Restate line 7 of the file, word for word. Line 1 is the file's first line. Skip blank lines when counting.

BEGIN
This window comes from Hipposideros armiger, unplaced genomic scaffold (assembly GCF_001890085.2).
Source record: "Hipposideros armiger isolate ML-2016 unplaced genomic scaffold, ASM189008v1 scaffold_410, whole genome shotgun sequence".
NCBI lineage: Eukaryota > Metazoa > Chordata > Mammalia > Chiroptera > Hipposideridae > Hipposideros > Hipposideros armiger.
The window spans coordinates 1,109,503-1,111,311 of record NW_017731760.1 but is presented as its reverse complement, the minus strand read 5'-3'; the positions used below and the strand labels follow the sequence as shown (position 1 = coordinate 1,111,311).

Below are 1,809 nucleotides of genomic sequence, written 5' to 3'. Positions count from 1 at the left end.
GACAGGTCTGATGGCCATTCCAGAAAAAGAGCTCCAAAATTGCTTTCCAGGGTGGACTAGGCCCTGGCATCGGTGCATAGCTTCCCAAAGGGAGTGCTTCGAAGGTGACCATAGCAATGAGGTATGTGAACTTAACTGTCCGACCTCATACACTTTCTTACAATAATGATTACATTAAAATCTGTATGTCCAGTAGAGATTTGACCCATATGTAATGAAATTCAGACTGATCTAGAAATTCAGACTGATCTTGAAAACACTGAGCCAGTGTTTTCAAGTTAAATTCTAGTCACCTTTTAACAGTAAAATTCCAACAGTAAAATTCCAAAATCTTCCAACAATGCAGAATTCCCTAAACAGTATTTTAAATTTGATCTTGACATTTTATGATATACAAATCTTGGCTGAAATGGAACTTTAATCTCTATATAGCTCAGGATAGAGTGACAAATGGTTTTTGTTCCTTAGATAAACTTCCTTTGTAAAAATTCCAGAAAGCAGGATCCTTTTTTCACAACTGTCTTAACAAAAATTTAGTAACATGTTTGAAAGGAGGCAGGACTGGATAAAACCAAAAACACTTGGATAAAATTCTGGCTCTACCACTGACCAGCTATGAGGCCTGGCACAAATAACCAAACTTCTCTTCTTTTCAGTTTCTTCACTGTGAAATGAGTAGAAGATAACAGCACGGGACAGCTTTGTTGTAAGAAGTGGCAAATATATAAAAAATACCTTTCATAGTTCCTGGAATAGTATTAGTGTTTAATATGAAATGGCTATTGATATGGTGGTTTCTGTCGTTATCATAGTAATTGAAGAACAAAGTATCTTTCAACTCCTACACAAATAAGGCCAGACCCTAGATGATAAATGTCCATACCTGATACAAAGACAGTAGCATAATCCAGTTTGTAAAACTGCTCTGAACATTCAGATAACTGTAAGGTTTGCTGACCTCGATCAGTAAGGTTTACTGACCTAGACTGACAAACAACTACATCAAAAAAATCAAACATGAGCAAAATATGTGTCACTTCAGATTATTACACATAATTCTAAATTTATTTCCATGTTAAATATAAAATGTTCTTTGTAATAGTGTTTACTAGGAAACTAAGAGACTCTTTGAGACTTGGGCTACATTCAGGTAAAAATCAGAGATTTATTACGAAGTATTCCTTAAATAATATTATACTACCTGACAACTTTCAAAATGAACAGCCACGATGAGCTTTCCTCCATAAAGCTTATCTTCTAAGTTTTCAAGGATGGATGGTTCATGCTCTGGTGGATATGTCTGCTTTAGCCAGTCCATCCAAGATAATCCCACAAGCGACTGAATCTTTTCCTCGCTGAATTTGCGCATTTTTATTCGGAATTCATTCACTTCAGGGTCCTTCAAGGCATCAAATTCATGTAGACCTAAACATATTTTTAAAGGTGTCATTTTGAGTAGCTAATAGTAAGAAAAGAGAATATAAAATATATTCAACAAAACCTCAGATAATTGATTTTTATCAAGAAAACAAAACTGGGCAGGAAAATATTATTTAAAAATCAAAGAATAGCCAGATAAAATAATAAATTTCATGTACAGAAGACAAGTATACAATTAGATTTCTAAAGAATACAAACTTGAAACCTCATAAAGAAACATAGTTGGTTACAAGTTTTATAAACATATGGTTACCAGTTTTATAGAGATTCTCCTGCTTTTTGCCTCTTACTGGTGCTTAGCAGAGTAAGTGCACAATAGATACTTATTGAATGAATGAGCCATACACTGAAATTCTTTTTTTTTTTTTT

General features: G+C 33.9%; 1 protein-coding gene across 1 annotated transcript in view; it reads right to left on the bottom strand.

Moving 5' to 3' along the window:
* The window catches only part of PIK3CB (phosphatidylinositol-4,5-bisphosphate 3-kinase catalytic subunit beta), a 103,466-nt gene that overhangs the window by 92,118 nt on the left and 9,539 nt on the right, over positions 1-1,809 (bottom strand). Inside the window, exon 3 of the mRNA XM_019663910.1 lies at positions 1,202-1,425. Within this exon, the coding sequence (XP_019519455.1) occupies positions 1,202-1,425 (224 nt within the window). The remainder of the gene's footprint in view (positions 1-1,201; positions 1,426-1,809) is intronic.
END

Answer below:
General features: G+C 33.9%; 1 protein-coding gene across 1 annotated transcript in view; it reads right to left on the bottom strand.